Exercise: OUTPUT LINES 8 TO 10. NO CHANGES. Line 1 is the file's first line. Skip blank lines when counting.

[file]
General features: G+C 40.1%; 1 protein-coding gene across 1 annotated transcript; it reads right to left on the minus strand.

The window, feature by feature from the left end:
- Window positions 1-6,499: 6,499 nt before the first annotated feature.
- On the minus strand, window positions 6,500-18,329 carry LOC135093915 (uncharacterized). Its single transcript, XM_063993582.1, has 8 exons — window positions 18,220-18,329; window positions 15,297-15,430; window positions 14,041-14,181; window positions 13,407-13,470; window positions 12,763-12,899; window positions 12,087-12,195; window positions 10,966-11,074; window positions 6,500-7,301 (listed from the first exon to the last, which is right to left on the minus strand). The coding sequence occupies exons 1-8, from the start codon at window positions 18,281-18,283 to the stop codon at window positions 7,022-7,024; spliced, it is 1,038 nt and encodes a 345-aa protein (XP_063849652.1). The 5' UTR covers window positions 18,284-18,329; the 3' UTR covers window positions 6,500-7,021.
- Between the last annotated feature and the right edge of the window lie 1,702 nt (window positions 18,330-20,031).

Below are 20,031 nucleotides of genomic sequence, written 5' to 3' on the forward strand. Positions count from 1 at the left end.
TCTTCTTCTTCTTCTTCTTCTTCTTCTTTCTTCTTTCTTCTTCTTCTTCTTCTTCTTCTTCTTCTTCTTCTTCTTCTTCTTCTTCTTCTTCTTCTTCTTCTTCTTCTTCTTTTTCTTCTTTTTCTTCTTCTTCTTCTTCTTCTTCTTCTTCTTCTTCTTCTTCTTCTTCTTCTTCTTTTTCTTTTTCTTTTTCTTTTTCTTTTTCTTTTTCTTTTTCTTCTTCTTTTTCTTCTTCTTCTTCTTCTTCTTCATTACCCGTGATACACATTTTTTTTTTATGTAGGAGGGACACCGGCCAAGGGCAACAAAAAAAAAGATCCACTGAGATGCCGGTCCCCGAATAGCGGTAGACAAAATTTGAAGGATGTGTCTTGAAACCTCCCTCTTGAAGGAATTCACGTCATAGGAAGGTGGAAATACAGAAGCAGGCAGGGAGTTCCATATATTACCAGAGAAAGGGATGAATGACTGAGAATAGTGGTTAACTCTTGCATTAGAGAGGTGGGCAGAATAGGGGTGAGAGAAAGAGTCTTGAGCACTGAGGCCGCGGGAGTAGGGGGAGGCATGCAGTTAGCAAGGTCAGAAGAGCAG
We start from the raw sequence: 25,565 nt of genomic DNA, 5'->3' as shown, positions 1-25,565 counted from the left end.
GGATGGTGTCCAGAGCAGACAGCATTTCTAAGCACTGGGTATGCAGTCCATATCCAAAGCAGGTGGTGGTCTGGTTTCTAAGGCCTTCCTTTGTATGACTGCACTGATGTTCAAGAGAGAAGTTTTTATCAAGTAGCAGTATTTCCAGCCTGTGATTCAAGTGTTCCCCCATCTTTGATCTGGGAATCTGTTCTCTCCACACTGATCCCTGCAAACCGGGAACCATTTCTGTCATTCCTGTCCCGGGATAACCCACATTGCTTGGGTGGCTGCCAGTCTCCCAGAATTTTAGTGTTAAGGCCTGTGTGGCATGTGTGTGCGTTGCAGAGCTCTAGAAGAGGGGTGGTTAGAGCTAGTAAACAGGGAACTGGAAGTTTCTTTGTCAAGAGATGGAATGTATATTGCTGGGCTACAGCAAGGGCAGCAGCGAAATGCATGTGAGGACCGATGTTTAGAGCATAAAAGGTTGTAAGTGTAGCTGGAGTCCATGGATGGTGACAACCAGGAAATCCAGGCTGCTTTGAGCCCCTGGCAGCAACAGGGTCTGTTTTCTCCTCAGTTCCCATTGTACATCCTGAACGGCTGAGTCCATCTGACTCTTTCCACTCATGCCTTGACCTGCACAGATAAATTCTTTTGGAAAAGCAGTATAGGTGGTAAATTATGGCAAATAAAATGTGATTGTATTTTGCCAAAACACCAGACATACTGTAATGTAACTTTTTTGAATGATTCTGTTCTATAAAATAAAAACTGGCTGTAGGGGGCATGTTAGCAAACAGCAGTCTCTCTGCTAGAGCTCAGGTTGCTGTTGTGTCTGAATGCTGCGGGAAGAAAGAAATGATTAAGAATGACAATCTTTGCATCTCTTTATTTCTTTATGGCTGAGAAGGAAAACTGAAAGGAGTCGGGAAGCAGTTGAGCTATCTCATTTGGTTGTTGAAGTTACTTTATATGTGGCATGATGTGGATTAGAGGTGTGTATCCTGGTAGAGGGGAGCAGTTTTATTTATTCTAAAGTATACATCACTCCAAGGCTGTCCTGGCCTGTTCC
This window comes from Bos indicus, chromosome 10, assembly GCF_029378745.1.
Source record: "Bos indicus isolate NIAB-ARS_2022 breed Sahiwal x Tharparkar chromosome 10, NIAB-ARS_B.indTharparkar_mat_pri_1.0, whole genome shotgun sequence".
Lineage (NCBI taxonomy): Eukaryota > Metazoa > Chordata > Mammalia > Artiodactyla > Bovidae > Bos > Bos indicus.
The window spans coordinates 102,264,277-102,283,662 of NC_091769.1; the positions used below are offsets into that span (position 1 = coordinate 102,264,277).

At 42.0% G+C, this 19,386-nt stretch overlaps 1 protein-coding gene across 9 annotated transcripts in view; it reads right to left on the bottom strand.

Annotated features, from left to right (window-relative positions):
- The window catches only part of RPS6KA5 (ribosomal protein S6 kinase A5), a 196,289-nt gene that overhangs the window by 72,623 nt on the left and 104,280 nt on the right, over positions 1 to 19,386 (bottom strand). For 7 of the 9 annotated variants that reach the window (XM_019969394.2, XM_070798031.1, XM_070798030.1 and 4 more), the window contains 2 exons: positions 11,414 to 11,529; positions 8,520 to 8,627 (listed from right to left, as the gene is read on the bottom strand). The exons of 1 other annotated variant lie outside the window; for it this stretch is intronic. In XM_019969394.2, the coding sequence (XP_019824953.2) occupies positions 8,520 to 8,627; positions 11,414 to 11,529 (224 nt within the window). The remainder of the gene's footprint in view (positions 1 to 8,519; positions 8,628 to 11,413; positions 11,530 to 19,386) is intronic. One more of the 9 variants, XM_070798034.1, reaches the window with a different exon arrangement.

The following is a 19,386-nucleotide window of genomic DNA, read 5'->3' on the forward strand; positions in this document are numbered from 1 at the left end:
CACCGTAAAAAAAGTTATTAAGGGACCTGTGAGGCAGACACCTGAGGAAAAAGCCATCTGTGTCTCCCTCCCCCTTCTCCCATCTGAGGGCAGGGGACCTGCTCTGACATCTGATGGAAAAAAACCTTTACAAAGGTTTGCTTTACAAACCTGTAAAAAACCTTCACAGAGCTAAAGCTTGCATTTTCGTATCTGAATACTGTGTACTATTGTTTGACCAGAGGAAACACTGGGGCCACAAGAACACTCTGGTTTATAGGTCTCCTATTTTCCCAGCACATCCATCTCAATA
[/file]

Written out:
We start from the raw sequence: 25,565 nt of genomic DNA, 5'->3' as shown, positions 1-25,565 counted from the left end.
GGATGGTGTCCAGAGCAGACAGCATTTCTAAGCACTGGGTATGCAGTCCATATCCAAAGCAGGTGGTGGTCTGGTTTCTAAGGCCTTCCTTTGTATGACTGCACTGATGTTCAAGAGAGAAGTTTTTATCAAGTAGCAGTATTTCCAGCCTGTGATTCAAGTGTTCCCCCATCTTTGATCTGGGAATCTGTTCTCTCCACACTGATCCCTGCAAACCGGGAACCATTTCTGTCATTCCTGTCCCGGGATAACCCACATTGCTTGGGTGGCTGCCAGTCTCCCAGAATTTTAGTGTTAAGGCCTGTGTGGCATGTGTGTGCGTTGCAGAGCTCTAGAAGAGGGGTGGTTAGAGCTAGTAAACAGGGAACTGGAAGTTTCTTTGTCAAGAGATGGAATGTATATTGCTGGGCTACAGCAAGGGCAGCAGCGAAATGCATGTGAGGACCGATGTTTAGAGCATAAAAGGTTGTAAGTGTAGCTGGAGTCCATGGATGGTGACAACCAGGAAATCCAGGCTGCTTTGAGCCCCTGGCAGCAACAGGGTCTGTTTTCTCCTCAGTTCCCATTGTACATCCTGAACGGCTGAGTCCATCTGACTCTTTCCACTCATGCCTTGACCTGCACAGATAAATTCTTTTGGAAAAGCAGTATAGGTGGTAAATTATGGCAAATAAAATGTGATTGTATTTTGCCAAAACACCAGACATACTGTAATGTAACTTTTTTGAATGATTCTGTTCTATAAAATAAAAACTGGCTGTAGGGGGCATGTTAGCAAACAGCAGTCTCTCTGCTAGAGCTCAGGTTGCTGTTGTGTCTGAATGCTGCGGGAAGAAAGAAATGATTAAGAATGACAATCTTTGCATCTCTTTATTTCTTTATGGCTGAGAAGGAAAACTGAAAGGAGTCGGGAAGCAGTTGAGCTATCTCATTTGGTTGTTGAAGTTACTTTATATGTGGCATGATGTGGATTAGAGGTGTGTATCCTGGTAGAGGGGAGCAGTTTTATTTATTCTAAAGTATACATCACTCCAAGGCTGTCCTGGCCTGTTCC
This window comes from Bos indicus, chromosome 10, assembly GCF_029378745.1.